The catch was: Attendees weren't allowed to record any of it. No audio. No video. 

Our team of analysts wrote down every single word Buffett and Munger uttered. Over 16,000 words. But only two words stood out to me as I read the detailed transcript of the event: "Real threat."

That's how Buffett responded when asked about this emerging market that is already expected to be worth more than $2 trillion in the U.S. alone. Google has already put some of its best engineers behind the technology powering this trend. 

The amazing thing is, while Buffett may be nervous, the rest of us can invest in this new industry BEFORE the old money realizes what hit them.

KPMG advises we're "on the cusp of revolutionary change" coming much "sooner than you think."

Even one legendary MIT professor had to recant his position that the technology was "beyond the capability of computer science." (He recently confessed to The Wall Street Journal that he's now a believer and amazed "how quickly this technology caught on.")

Yet according to one J.D. Power and Associates survey, only 1 in 5 Americans are even interested in this technology, much less ready to invest in it. Needless to say, you haven't missed your window of opportunity.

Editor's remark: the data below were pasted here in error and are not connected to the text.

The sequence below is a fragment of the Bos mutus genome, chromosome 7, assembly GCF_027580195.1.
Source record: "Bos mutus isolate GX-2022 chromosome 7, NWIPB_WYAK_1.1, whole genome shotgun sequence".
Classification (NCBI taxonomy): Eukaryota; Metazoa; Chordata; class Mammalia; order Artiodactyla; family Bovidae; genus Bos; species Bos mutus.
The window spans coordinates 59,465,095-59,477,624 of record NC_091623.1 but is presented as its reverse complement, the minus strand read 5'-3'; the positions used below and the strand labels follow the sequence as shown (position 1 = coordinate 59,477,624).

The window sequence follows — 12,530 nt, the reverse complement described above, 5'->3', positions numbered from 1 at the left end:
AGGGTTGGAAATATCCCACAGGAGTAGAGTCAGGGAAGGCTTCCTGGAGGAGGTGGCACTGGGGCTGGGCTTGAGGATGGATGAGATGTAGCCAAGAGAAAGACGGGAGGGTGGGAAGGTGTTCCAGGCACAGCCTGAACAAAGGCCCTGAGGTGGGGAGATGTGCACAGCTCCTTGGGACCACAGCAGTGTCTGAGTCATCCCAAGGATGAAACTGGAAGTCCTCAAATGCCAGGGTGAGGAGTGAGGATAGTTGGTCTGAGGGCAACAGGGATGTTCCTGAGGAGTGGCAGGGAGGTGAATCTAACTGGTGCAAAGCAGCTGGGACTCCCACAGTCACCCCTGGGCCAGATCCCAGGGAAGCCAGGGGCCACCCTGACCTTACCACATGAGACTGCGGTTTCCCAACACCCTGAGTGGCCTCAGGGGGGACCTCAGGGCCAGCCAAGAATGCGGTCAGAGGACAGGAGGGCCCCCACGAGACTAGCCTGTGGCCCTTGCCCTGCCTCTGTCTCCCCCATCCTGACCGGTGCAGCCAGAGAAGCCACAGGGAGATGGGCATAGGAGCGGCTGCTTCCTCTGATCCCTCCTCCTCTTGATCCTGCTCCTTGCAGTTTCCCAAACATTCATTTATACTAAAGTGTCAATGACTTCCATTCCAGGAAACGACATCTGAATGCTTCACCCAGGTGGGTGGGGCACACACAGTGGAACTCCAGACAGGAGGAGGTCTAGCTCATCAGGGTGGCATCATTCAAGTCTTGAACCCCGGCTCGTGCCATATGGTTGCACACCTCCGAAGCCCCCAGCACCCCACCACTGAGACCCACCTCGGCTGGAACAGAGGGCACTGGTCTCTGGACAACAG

Think about how many amazing technologies you've watched soar to new heights while you kick yourself thinking, "I knew about that technology before everyone was talking about it, but I just sat on my hands." 

Don't let that happen again. This time, it should be your family telling you, "I can't believe you knew about and invested in that technology so early on."

That's why I hope you take just a few minutes to access the exclusive research our team of analysts has put together on this industry and the one stock positioned to capitalize on this major shift.

Click here to learn about this incredible technology before Buffett stops being scared and starts buying!

David Hanson owns shares of Berkshire Hathaway and American Express. The Motley Fool recommends and owns shares of Berkshire Hathaway, Google, and Coca-Cola.We Fools don't all hold the same opinions, but we all believe that considering a diverse range of insights makes us better investors. The Motley Fool has a disclosure policy.